Weightlifting is more than just a physical activity - it's a discipline that requires precision, technique, and the right equipment. And when it comes to equipment, finding the perfect pair of weightlifting shoes can make all the difference in your performance. Whether you're a seasoned lifter or just starting out, choosing the right shoes can provide the support, stability, and comfort you need to maximize your lifts. In this article, we'll explore the benefits of weightlifting shoes and dive into a comprehensive list of the top weightlifting shoes on the market. From the best overall to shoes for specific activities, we've got you covered. So let's strap in and find the perfect shoes to take your weightlifting game to new heights.
The Advantages of Weightlifting Shoes
Weightlifting shoes have been the subject of various studies, albeit not extensively. Most of the research conducted has focused on the impact of an elevated heel on performance and mechanics.
Improving Posture in the Back Squat
One significant study published in the Journal of Strength and Conditioning Research explored the effects of weightlifting shoes on barbell back squats. The research revealed that weightlifting shoes alter an athlete's foot angle and forward lean while not significantly affecting thigh angle. These findings suggest that weightlifting shoes can be beneficial in reducing forward torso lean, which, in turn, can decrease shear stress on the lower back. Additionally, weightlifting shoes were found to enhance knee extensor activation.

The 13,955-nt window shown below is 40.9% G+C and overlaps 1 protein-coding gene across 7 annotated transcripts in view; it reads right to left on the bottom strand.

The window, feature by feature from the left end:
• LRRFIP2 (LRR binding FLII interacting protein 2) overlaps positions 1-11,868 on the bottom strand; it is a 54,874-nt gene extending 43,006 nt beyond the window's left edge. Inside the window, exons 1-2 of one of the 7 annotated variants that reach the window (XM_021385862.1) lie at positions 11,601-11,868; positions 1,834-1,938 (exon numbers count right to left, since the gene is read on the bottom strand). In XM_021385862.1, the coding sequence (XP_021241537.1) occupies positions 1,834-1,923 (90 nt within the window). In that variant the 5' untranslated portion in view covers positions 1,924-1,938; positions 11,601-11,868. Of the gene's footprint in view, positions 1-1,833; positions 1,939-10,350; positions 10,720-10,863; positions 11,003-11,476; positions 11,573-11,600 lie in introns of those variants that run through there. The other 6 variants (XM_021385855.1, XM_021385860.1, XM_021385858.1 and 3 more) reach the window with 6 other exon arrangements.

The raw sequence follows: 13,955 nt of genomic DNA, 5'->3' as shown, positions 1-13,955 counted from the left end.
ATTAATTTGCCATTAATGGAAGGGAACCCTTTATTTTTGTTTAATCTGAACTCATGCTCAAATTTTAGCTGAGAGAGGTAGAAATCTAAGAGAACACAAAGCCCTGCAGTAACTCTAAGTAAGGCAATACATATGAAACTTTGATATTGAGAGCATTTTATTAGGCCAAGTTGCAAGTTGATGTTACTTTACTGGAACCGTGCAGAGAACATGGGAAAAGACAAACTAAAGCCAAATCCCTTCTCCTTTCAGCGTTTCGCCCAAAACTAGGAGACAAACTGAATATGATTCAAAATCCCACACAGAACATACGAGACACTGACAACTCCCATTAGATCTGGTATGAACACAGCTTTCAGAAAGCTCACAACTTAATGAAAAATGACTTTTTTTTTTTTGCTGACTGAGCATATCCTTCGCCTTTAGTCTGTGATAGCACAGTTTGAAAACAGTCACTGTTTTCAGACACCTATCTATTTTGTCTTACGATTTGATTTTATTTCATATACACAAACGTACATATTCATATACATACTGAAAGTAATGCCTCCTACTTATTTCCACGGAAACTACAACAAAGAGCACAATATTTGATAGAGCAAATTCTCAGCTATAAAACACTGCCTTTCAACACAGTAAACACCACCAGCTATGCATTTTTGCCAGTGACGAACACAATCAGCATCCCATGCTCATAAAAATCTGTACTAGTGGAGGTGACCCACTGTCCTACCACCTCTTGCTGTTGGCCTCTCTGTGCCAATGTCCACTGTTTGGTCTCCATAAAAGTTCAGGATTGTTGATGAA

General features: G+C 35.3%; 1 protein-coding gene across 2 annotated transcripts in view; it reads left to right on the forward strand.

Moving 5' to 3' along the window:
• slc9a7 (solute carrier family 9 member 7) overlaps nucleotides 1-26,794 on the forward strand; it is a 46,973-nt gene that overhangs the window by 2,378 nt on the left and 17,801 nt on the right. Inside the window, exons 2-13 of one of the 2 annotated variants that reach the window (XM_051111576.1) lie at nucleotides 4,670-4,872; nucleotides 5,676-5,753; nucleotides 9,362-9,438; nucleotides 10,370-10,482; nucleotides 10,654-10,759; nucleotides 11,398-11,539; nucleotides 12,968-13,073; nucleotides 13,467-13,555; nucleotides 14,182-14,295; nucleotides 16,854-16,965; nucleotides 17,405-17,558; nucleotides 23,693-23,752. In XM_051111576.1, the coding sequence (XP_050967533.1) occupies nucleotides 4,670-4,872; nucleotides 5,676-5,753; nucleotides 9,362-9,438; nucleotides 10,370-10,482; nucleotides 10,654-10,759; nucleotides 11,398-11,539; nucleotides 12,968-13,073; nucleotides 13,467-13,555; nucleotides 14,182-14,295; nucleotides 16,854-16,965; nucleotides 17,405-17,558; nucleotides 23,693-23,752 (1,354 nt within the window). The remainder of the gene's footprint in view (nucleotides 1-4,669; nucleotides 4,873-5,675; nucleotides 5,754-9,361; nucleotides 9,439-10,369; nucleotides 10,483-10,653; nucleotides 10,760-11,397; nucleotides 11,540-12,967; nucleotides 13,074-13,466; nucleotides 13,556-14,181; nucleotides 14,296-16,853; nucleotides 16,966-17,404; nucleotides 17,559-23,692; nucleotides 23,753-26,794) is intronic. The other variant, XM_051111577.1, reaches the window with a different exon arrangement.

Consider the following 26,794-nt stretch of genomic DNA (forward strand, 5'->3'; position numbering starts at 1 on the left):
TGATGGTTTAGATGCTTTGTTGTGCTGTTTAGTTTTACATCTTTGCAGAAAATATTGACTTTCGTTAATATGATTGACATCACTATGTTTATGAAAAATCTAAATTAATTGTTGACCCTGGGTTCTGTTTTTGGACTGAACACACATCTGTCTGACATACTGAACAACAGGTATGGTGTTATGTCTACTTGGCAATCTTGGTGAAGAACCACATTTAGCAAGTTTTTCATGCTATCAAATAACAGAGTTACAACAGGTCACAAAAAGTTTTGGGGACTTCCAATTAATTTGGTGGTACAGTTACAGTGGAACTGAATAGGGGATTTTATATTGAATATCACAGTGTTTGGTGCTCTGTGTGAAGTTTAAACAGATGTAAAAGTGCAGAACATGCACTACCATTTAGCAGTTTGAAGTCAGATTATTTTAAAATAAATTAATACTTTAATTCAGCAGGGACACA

Image via Shutterstock / Andy Gin
Another study from the Journal of Strength and Conditioning Research conducted in 2017 aimed to investigate how weightlifting shoes impact trunk and leg mechanics in the back squat. The research challenged the notion that weightlifting shoes promote a more upright torso, which is believed to protect the back from injury.
Enhanced Depth in Squats
Weightlifting shoes feature a heel-to-toe drop that leads to a more forward tibia position during squats. This allows the knees to move forward and compensate for limited ankle dorsiflexion. This forward knee position enables greater hip sinking and ultimately enables individuals wearing weightlifting shoes to achieve a deeper squat. Comparing a powerlifting squat to a weightlifting squat showcases the difference in shin angles.